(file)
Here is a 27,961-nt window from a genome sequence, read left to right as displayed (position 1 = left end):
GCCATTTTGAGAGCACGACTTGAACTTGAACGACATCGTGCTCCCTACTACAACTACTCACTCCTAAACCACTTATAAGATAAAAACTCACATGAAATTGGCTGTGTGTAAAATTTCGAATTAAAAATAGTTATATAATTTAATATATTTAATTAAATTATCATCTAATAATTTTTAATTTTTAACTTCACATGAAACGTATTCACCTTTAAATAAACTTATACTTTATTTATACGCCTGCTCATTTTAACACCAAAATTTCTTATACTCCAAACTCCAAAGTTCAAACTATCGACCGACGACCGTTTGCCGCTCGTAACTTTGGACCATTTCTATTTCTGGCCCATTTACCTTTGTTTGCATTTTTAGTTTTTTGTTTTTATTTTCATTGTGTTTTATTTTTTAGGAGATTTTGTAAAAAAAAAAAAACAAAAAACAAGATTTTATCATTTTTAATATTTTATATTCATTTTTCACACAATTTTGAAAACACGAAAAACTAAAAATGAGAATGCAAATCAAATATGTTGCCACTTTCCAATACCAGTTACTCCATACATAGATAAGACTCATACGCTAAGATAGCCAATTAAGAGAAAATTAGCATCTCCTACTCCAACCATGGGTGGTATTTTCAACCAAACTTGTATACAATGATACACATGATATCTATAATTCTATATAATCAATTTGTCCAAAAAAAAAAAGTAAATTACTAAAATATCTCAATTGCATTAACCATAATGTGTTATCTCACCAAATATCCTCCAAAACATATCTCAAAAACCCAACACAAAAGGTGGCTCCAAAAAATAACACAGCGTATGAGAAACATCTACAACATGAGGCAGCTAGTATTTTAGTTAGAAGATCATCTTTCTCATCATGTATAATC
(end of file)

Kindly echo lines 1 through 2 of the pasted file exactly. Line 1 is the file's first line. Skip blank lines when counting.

Here is a 27,961-nt window from a genome sequence, read left to right as displayed (position 1 = left end):
GCCATTTTGAGAGCACGACTTGAACTTGAACGACATCGTGCTCCCTACTACAACTACTCACTCCTAAACCACTTATAAGATAAAAACTCACATGAAATTGGCTGTGTGTAAAATTTCGAATTAAAAATAGTTATATAATTTAATATATTTAATTAAATTATCATCTAATAATTTTTAATTTTTAACTTCACATGAAACGTATTCACCTTTAAATAAACTTATACTTTATTTATACGCCTGCTCATTTTAACACCAAAATTTCTTATACTCCAAACTCCAAAGTTCAAACTATCGACCGACGACCGTTTGCCGCTCGTAACTTTGGACCATTTCTATTTCTGGCCCATTTACCTTTGTTTGCATTTTTAGTTTTTTGTTTTTATTTTCATTGTGTTTTATTTTTTAGGAGATTTTGTAAAAAAAAAAAAACAAAAAACAAGATTTTATCATTTTTAATATTTTATATTCATTTTTCACACAATTTTGAAAACACGAAAAACTAAAAATGAGAATGCAAATCAAATATGTTGCCACTTTCCAATACCAGTTACTCCATACATAGATAAGACTCATACGCTAAGATAGCCAATTAAGAGAAAATTAGCATCTCCTACTCCAACCATGGGTGGTATTTTCAACCAAACTTGTATACAATGATACACATGATATCTATAATTCTATATAATCAATTTGTCCAAAAAAAAAAAGTAAATTACTAAAATATCTCAATTGCATTAACCATAATGTGTTATCTCACCAAATATCCTCCAAAACATATCTCAAAAACCCAACACAAAAGGTGGCTCCAAAAAATAACACAGCGTATGAGAAACATCTACAACATGAGGCAGCTAGTATTTTAGTTAGAAGATCATCTTTCTCATCATGTATAATC